Fourteen studies, with 6,310 participants, were included in the review. The authors judged the quality of evidence to be low or very low; most included studies had a high risk of bias.
Diabetes (three studies, n=3,807 patients): All studies reported a small number of benefits for patient-held medical records. One study reported significant effects in favour of patient-held medical records for five out of 17 outcomes: receipt of foot examinations (OR 1.68; 95% CI 1.12 to 2.50); physical exercise advised (OR 1.84; 95% CI 1.16 to 2.92); smoking discussed or non smoking advised (OR 1.82; 95% CI 1.15 to 2.89); decrease in glycated haemoglobin (p<0.001) and a decrease in diastolic blood pressure (p<0.05). A second study reported significant effects in favour of patient-held medical records for seven out of 21 outcomes assessed: All benefits were for process indicators of checking glycated haemoglobin, creatinine, eye examination, cholesterol, weight or glucose within a certain time frame. The third study reported significant effects in favour of patient-held medical records in only two out of 19 outcomes assessed: decrease in glycated haemoglobin and body mass index.
Oncology (six studies, n=1,773 patients): Most outcomes measured by these studies showed no significant differences between groups with and without a patient-held medical record. One study found that patient-held medical record users felt less able to face future aspects of their illness (p=0.05); the only significant result of 22 outcomes measures. One study found that patient satisfaction with information received at the end of treatment was significantly greater in the control group (p=0.02); seven other outcome measures showed no significant difference. One study showed that fewer patient-held medical record users felt they needed more information about their disease and treatment (p≤0.05), but participants in the control group were less uncertain about tests, procedures and lifestyle issues (p≤0.05). One study showed that participants using a patient-held medical record found it less difficult to monitor their own progress (p=0.009) and were more likely to feel in control (p=0.03); however, 67 other measures in the same study found no significant differences.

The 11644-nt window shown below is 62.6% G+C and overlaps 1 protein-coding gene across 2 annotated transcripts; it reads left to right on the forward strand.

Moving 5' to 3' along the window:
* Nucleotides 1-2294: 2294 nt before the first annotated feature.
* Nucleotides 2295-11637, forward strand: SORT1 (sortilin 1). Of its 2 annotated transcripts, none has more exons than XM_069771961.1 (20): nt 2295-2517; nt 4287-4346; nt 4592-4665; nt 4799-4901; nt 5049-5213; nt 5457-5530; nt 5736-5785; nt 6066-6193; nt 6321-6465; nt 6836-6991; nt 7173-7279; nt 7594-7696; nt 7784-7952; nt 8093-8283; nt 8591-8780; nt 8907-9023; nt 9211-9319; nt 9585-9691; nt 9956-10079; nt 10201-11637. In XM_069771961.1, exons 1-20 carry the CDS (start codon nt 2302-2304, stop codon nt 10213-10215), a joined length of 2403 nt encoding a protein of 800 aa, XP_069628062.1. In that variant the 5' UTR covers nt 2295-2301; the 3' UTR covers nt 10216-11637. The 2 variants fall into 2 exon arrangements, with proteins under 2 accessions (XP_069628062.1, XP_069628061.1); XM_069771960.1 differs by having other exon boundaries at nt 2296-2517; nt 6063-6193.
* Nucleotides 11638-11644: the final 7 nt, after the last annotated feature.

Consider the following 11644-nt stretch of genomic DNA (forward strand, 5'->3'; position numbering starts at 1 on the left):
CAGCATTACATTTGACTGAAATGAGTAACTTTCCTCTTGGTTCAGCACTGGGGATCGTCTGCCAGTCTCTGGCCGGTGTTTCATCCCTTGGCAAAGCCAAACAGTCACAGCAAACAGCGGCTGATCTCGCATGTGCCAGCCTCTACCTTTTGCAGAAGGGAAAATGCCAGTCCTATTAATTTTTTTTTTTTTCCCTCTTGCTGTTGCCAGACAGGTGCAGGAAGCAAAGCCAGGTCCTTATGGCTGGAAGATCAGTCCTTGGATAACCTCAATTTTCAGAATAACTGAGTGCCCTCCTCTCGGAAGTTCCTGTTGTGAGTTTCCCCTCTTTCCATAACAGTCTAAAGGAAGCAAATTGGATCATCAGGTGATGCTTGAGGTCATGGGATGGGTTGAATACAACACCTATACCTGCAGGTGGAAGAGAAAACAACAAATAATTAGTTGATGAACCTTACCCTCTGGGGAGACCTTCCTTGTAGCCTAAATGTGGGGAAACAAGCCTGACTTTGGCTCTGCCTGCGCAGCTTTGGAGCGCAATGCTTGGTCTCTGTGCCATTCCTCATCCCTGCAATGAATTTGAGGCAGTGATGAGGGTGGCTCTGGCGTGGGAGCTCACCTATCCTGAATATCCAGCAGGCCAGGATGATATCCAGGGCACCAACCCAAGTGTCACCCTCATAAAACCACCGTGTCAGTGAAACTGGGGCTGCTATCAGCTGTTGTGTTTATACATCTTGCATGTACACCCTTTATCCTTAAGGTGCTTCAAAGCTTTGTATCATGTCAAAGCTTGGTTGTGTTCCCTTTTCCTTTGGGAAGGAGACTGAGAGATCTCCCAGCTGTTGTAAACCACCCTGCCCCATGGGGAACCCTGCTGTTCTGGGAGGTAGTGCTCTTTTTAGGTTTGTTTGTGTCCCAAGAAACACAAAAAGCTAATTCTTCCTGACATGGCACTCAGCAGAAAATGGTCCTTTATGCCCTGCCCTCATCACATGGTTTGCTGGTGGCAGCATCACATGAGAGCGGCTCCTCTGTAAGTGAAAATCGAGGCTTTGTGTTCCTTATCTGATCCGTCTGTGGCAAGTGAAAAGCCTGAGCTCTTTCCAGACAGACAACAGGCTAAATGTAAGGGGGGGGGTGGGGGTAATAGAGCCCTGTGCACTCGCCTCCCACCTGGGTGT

Mental health (two studies, n=291 patients): No significant differences were identified in any outcome measure.
Rheumatoid arthritis (one study, n=141 patients): There were differences between groups in some of the eight process measures (visits to general practitioners, and physiotherapists' perceptions of co-ordination and continuity of care), but not in any other outcome measure.
Stroke (one study, n=252 patients): This study only reported data for 38% of recruited patients. Patient satisfaction was higher in the patient-held medical record group on three out of 16 measures. However, in the 23 measures of communication, the intervention group were less able to talk to staff or doctors about problems (p=0.01).
Palliative care (one study, n=46 patients): There were no significant differences between patient-held medical record and control groups for the five main outcome measures.